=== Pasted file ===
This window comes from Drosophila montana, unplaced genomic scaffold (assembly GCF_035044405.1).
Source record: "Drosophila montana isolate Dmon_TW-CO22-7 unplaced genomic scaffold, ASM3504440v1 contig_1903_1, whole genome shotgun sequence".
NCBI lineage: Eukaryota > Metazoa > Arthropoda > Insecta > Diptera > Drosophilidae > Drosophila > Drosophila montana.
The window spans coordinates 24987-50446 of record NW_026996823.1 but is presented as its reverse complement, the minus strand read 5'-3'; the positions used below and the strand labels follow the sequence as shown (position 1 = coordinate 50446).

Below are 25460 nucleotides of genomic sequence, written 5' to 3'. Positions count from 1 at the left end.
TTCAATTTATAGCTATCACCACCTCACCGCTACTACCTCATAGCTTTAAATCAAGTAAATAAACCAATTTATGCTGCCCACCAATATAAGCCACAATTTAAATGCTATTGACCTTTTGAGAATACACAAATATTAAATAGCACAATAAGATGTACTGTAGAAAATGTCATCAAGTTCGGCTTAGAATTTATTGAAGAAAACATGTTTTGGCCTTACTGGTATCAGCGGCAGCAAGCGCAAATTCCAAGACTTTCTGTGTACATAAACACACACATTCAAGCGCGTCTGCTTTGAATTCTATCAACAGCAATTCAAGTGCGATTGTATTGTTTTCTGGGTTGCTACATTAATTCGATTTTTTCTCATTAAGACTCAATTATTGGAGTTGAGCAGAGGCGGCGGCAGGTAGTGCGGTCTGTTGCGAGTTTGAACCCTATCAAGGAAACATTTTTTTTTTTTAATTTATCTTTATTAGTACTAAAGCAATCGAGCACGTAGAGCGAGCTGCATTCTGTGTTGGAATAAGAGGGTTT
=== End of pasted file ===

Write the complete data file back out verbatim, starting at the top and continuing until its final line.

This window comes from Drosophila montana, unplaced genomic scaffold (assembly GCF_035044405.1).
Source record: "Drosophila montana isolate Dmon_TW-CO22-7 unplaced genomic scaffold, ASM3504440v1 contig_1903_1, whole genome shotgun sequence".
NCBI lineage: Eukaryota > Metazoa > Arthropoda > Insecta > Diptera > Drosophilidae > Drosophila > Drosophila montana.
The window spans coordinates 24987-50446 of record NW_026996823.1 but is presented as its reverse complement, the minus strand read 5'-3'; the positions used below and the strand labels follow the sequence as shown (position 1 = coordinate 50446).

Below are 25460 nucleotides of genomic sequence, written 5' to 3'. Positions count from 1 at the left end.
TTCAATTTATAGCTATCACCACCTCACCGCTACTACCTCATAGCTTTAAATCAAGTAAATAAACCAATTTATGCTGCCCACCAATATAAGCCACAATTTAAATGCTATTGACCTTTTGAGAATACACAAATATTAAATAGCACAATAAGATGTACTGTAGAAAATGTCATCAAGTTCGGCTTAGAATTTATTGAAGAAAACATGTTTTGGCCTTACTGGTATCAGCGGCAGCAAGCGCAAATTCCAAGACTTTCTGTGTACATAAACACACACATTCAAGCGCGTCTGCTTTGAATTCTATCAACAGCAATTCAAGTGCGATTGTATTGTTTTCTGGGTTGCTACATTAATTCGATTTTTTCTCATTAAGACTCAATTATTGGAGTTGAGCAGAGGCGGCGGCAGGTAGTGCGGTCTGTTGCGAGTTTGAACCCTATCAAGGAAACATTTTTTTTTTTTAATTTATCTTTATTAGTACTAAAGCAATCGAGCACGTAGAGCGAGCTGCATTCTGTGTTGGAATAAGAGGGTTT